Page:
Stop pretending things are ok - fund mental health in line with need

 

If money was no problem we would get all the services we asked for but money seems to come first and it makes me angry”                              

                                                                                                                       Mental health service user

A noticeable recent phenomenon has been the number of people in public life stepping forward to talk about their mental health. We’ve seen a raft of celebrities, sports people, members of the British Royal family and others publicly talking about their own experiences of battling with poor mental health. This is undoubtedly a positive development, as it helps break the stigma associated with poor mental health and hopefully encourages more people struggling with their mental health to seek help.

Alongside this, there has been a steady drip feed of additional funding being announced for mental health, both here and in England.  Most recently in May 2018 the Department of Health announced an additional £5m to fund two pilot projects for primary care multi-disciplinary teams – to include mental health specialists -- in GP federations in deprived areas. A further £6.4m -- obtained through a £1billion confidence and supply deal between the DUP and the conservative UK government in June 2017 – has been allocated to mental health for 2018/19 for primary care talking hubs and psychological therapy services, suicide prevention and child and adolescent mental health services, amongst other areas. Again, without any question a welcome development.

Where the rubber meets the road

For somebody watching from afar who is taking a reading from these positive developments, it would appear that things overall are improving. But a closer look reveals a much different picture.

Figures obtained by PPR in July 2018 from the Department of Health under Freedom of Information show that the spending on mental health programmes hovers around just 5 per cent of the total departmental budget every year. This abysmally low amount has remained fairly constant over the past 10 years, with .1% point being the most it has ever risen by.  This puts Northern Ireland’s proportionate spend on mental health significantly below the global average, reported by the United Nations Special Rapporteur on the right to health to be around 7 per cent.

There are also concerns about how and where the money is spent. Section 28e of the Northern Ireland Act (as amended by the St. Andrews Agreement) places a duty on the Northern Ireland Executive to tackle poverty, social exclusion and patterns of deprivation on the basis of objective need. Coupled with the section 75 equality duty to ensure equality of opportunity, this effectively requires that resources be proportionately allocated to deprived areas with greater objective needs  – something that does not happen of its own accord. The proof of this is be found in the official statistics - rates of mental ill health in the most deprived areas are twice those for the least deprived areas , while rates of deaths by suicide are over three times those in the least deprived areas.  In fact, in some areas of Belfast the rates of suicide are a shocking 10 times higher than the overall rate.[1]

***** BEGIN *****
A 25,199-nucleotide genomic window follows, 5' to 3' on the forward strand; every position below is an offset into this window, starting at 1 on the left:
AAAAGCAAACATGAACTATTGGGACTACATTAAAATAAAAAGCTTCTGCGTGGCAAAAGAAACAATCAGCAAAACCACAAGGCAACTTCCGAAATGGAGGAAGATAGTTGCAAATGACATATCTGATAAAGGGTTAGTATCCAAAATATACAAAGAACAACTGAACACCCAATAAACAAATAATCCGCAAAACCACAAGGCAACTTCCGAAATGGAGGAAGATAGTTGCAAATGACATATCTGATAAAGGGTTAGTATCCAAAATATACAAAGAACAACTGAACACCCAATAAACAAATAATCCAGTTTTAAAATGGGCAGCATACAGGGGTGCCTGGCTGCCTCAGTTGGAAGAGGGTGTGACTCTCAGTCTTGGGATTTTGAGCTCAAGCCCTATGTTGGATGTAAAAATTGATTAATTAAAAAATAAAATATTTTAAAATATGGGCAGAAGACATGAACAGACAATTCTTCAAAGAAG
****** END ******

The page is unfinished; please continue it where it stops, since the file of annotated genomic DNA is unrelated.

Traumatic experiences during the conflict in Northern Ireland have led to higher levels of specific mental health disorders and to poorer overall mental health than in England, Wales or Scotland . In fact, Northern Ireland has the highest rate of post traumatic stress disorder of 28 countries examined by the World Mental Health Survey Initiative. The higher levels of chronic and serious mental ill health also has a significant economic impact, with one study by the NI Association for Mental Health (now Inspire), found that the annual direct costs of medication and treatment associated with mental ill health in 2003 was in the region of £372million. The wider economic and social costs are enormous. The health charity Centre for Mental Health has estimated that £105 billion is the annual cost of mental ill health.

All of this clearly points to the need for our mental health services to receive significant investment, not the negligible 5% of the budget it currently receives.  Those with the power and resources to address this cannot continue to ignore the human and financial cost of what is a growing crisis. In the words of mental health and suicide awareness and prevention campaigner Phil McTaggart “ stop pretending things are ok – we need more funding, we need more resources”.




[1] Figures quoted by Professor Siobhan O’Neill University Ulster on BBC Talkback 2 August 2018